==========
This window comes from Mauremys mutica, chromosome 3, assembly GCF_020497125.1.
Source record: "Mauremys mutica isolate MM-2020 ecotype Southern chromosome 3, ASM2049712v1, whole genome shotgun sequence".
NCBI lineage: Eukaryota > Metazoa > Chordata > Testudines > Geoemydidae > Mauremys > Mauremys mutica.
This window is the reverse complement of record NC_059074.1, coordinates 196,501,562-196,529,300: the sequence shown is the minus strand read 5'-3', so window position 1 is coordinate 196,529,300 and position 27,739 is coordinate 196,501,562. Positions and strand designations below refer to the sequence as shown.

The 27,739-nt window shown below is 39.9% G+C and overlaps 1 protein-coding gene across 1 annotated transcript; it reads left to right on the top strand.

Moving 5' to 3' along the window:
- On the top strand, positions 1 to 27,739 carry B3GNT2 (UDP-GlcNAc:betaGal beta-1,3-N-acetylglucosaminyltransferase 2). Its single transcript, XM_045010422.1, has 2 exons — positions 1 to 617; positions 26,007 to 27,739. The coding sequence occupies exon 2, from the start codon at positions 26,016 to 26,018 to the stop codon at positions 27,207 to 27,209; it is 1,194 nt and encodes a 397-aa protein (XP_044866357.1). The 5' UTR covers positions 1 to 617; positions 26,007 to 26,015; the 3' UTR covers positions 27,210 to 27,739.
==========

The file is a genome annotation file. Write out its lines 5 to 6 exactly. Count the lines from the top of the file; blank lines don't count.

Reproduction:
The 27,739-nt window shown below is 39.9% G+C and overlaps 1 protein-coding gene across 1 annotated transcript; it reads left to right on the top strand.

Moving 5' to 3' along the window: